Deutsche Bank won't fund Australia coal port expansion near reef
MELBOURNE May 23 (Reuters) - Germany's largest bank, Deutsche Bank AG, has declared it will not finance a controversial coal port expansion in Australia near the Great Barrier Reef, responding to calls from green groups and tourism operators.
Deutsche Bank's stand marks a win for those opposed to $26 billion worth of coal projects that plan to use the Abbot Point port, already facing delays due to weak coal prices. But one company involved said the bank's position made no difference.
"This doesn't impact our proposed projects in any way," Indian firm GVK Hancock spokesman Josh Euler said.
Green groups and marine operators fighting to protect the World Heritage-listed reef took their campaign to Europe this week, urging Deutsche Bank, Societe Generale and HSBC not to back the Queensland coal projects.
They want to stop a government-approved expansion of Abbot Point that would involve dumping 3 million cubic metres of dredged soil about 25 kilometres (15 miles) from the Great Barrier Reef, an issue that is also of concern for UNESCO's World Heritage committee.
Campaigners against the Abbot Point expansion failed to win support from Societe Generale on Tuesday, according to their web site, but were successful at Deutsche Bank's annual meeting on Thursday. HSBC's annual meeting is on Friday. (here)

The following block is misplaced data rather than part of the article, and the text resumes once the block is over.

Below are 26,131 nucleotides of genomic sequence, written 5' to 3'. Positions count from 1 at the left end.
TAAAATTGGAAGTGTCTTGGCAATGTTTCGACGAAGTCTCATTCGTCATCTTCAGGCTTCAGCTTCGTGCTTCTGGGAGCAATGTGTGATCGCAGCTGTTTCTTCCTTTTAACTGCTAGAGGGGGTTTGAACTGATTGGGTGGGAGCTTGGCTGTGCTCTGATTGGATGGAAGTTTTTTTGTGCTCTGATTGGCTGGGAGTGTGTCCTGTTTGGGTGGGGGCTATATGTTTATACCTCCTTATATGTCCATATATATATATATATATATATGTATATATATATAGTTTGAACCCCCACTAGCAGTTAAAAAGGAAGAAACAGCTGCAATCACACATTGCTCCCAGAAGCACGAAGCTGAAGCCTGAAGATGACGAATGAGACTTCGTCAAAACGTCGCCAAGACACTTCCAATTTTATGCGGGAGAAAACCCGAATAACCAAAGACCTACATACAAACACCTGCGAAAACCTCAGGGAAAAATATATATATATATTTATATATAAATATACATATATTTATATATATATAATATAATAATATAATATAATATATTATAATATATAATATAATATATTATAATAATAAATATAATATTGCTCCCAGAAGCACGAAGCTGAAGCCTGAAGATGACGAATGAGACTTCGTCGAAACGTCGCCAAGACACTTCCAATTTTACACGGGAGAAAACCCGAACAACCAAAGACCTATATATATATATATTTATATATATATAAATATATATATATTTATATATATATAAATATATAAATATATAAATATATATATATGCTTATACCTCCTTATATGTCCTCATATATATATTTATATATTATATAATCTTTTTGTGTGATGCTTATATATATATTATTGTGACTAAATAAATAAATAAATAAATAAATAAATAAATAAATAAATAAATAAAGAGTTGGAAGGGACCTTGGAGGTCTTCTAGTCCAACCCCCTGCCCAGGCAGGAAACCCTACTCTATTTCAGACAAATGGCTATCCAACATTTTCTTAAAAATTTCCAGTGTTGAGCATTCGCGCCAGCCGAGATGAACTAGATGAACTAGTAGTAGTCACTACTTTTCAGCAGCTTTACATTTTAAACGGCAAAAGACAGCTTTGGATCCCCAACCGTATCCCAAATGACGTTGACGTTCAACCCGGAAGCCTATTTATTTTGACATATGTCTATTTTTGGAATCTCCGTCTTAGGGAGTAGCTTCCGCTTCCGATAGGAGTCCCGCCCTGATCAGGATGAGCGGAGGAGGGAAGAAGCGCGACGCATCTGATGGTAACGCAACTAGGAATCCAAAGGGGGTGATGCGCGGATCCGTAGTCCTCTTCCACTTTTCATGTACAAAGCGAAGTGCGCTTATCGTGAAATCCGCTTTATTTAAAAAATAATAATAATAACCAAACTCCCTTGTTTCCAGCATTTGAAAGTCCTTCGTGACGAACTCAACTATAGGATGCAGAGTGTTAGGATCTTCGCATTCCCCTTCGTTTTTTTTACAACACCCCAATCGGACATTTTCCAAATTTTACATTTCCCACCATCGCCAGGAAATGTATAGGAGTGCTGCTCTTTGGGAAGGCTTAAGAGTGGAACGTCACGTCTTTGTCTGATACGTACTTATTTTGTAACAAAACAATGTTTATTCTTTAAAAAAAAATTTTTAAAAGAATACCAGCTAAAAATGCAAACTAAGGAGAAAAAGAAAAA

The bank was one of three that helped refinance the lease on Abbot Point, but under a recently adopted guideline it would not back any activity near a World Heritage site unless there was agreement between UNESCO and the relevant country, it said on its web site. (www.db.com)
"We will not consider financial applications for an expansion of Abbot Point," Deutsche Bank Co-chairman Juergen Fitschen was quoted by media and Greenpeace as saying at the annual meeting.
Greenpeace said Australia's big four banks, which it is pressing to cut funding to the coal industry, should take note.
The operator of Abbot Point, North Queensland Bulk Ports Corp, defended the port plan saying there is "rigorous scientific evidence" to support an environmentally sustainable expansion of the port and criticised the anti-coal campaign.
"This is one of the strategies that these groups and individuals are employing, that is to increase investor risk through creating uncertainty and a heightened perception of risks over coal investments," NQBP spokeswoman Mary Steele said.
The port expansion would be needed to export coal from massive new mines planned by Indian firms Adani Enterprises and GVK, which is working with Australian billionaire Gina Rinehart. Adani had no immediate comment. (Reporting by Sonali Paul; Editing by Richard Pullin)